Thus, in a pagan world of myth and blood sacrifice, the Nightmare was a cruel, fearful creature. Our modern word nightmare derives from the Middle English nihtmare (from niht, night, and mare, demon), an evil spirit believed to haunt and suffocate sleeping people. And so, in today’s world, when we speak of a nightmare we mean a frightening dream accompanied by a sensation of oppression and helplessness.

The blood-thirsty aspect of the mythic Nightmare, however, can give a good clue about nightmares in general, for in psychodynamic terms nightmares are graphic depictions of raw, primitive emotions such as aggression and rage that have not been incorporated into the conscious psyche. Thus we tend to encounter these “ugly” aspects of our unconscious lives as terrifying dream images in whose presence we feel completely helpless.

Nightmares are quite common in childhood because this is a time of our emotional development when we all have to come to terms with, well, raw, primitive emotions such as aggression and rage.

Traumatic nightmares can also occur as one of the many symptoms of posttraumatic stress disorder (PTSD). Repetitive, intrusive nightmares following a trauma often contain symbolic themes that mirror the original trauma and relate to threat to life, threat of abandonment or death, or loss of identity.

Therefore, traumatic nightmares need to be treated differently than other dreams. It’s not enough just to “know” intellectually the psychological reasons why you have these nightmares. An event is traumatic because it disrupts your previously secure—and illusory—sense of “self.” And so, to heal from a trauma, you must take the initiative to make conscious changes in your life to accommodate the traumatic shattering of your illusions about life and identity.

Some believe that nightmares have a physiological nature as well. Edgar Cayce believed that Nightmares, which bring with them an inability to move or cry out, usually indicate the wrong diet. To end the nightmarish dreams change your diet.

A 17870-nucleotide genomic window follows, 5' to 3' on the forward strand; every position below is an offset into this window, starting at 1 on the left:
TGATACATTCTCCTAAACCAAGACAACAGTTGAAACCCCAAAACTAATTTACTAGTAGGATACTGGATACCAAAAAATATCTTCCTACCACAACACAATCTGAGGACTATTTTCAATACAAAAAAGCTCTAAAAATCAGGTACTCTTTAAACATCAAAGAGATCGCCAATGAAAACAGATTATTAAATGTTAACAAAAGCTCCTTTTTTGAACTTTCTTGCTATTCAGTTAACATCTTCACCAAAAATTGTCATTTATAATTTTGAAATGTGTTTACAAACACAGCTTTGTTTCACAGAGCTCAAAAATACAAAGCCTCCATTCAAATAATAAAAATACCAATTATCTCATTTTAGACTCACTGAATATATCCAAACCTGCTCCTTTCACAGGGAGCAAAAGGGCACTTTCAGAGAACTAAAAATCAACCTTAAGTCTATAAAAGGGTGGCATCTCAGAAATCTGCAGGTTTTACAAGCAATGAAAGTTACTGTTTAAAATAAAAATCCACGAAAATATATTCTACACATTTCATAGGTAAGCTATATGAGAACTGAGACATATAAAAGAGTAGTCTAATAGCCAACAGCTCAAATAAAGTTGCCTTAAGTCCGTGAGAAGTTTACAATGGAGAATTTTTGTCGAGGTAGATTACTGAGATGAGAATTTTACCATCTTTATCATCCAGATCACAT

We found a technique online that can help people who suffer from recurrent nightmares. It is not meant to be a cure-all. It is just a suggested treatment to deal with frightening nightmares. The idea is to use this therapy every night until the nightmare has been resolved. It is called Imagery Rehearsal Therapy.

Here are the steps of Imagery Rehearsal Therapy:

  • Write out the text of the nightmare. Tell the story, no matter how frightening, in as much detail as you can remember.
  • Create a new ending for the nightmare story and write it out. Be careful, however, to make the new ending peaceful. Remember that the nightmare is grounded in emotions such as raw anger that have been provoked by a trauma. The point of a new ending is to “tame” the emotions, not merely vent them in violence and revenge.
  • Rehearse the new version of the story in your imagination each night just before going to sleep. Do this as close as possible to your falling asleep without any other activity between the rehearsal and sleep.
  • Perform a relaxation exercise. Do this immediately after the rehearsal, as a way to fall asleep peacefully. You may use any technique with which you are familiar. This could be meditation, yoga, or breathing exercises.The “cousin” of nightmares is disturbing dreams with unpleasant images.
... Dreampedia

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Dreampedia